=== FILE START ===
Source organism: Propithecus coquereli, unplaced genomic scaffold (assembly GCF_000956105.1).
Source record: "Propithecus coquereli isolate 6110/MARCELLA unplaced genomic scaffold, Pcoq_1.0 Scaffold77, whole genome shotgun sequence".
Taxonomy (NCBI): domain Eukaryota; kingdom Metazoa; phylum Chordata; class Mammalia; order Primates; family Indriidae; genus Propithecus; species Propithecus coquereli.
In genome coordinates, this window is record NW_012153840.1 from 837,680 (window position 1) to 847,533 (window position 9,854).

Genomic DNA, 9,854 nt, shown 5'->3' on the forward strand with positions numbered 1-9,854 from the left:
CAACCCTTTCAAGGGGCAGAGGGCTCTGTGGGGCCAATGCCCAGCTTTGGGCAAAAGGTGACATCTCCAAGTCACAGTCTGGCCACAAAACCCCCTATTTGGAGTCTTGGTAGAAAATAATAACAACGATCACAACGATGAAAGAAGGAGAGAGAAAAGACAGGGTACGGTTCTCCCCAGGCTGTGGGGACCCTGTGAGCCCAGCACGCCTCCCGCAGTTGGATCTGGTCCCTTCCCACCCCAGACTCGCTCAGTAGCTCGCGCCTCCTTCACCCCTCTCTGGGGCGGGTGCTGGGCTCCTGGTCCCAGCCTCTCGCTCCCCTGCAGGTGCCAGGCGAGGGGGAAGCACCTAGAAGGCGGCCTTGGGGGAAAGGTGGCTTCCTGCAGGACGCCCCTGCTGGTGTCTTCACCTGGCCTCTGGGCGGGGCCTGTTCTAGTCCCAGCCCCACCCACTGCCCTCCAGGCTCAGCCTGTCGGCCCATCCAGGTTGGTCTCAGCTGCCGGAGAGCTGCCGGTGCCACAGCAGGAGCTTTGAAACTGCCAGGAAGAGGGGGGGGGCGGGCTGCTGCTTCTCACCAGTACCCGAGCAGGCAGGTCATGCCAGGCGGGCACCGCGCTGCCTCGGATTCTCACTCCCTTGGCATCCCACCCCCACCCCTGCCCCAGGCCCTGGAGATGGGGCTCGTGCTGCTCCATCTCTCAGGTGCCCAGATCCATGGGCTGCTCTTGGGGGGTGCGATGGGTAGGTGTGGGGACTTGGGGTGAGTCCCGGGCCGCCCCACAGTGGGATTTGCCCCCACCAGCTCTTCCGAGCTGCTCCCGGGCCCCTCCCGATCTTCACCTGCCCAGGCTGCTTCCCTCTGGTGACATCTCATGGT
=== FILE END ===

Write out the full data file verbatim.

Source organism: Propithecus coquereli, unplaced genomic scaffold (assembly GCF_000956105.1).
Source record: "Propithecus coquereli isolate 6110/MARCELLA unplaced genomic scaffold, Pcoq_1.0 Scaffold77, whole genome shotgun sequence".
Taxonomy (NCBI): domain Eukaryota; kingdom Metazoa; phylum Chordata; class Mammalia; order Primates; family Indriidae; genus Propithecus; species Propithecus coquereli.
In genome coordinates, this window is record NW_012153840.1 from 837,680 (window position 1) to 847,533 (window position 9,854).

Genomic DNA, 9,854 nt, shown 5'->3' on the forward strand with positions numbered 1-9,854 from the left:
CAACCCTTTCAAGGGGCAGAGGGCTCTGTGGGGCCAATGCCCAGCTTTGGGCAAAAGGTGACATCTCCAAGTCACAGTCTGGCCACAAAACCCCCTATTTGGAGTCTTGGTAGAAAATAATAACAACGATCACAACGATGAAAGAAGGAGAGAGAAAAGACAGGGTACGGTTCTCCCCAGGCTGTGGGGACCCTGTGAGCCCAGCACGCCTCCCGCAGTTGGATCTGGTCCCTTCCCACCCCAGACTCGCTCAGTAGCTCGCGCCTCCTTCACCCCTCTCTGGGGCGGGTGCTGGGCTCCTGGTCCCAGCCTCTCGCTCCCCTGCAGGTGCCAGGCGAGGGGGAAGCACCTAGAAGGCGGCCTTGGGGGAAAGGTGGCTTCCTGCAGGACGCCCCTGCTGGTGTCTTCACCTGGCCTCTGGGCGGGGCCTGTTCTAGTCCCAGCCCCACCCACTGCCCTCCAGGCTCAGCCTGTCGGCCCATCCAGGTTGGTCTCAGCTGCCGGAGAGCTGCCGGTGCCACAGCAGGAGCTTTGAAACTGCCAGGAAGAGGGGGGGGGCGGGCTGCTGCTTCTCACCAGTACCCGAGCAGGCAGGTCATGCCAGGCGGGCACCGCGCTGCCTCGGATTCTCACTCCCTTGGCATCCCACCCCCACCCCTGCCCCAGGCCCTGGAGATGGGGCTCGTGCTGCTCCATCTCTCAGGTGCCCAGATCCATGGGCTGCTCTTGGGGGGTGCGATGGGTAGGTGTGGGGACTTGGGGTGAGTCCCGGGCCGCCCCACAGTGGGATTTGCCCCCACCAGCTCTTCCGAGCTGCTCCCGGGCCCCTCCCGATCTTCACCTGCCCAGGCTGCTTCCCTCTGGTGACATCTCATGGT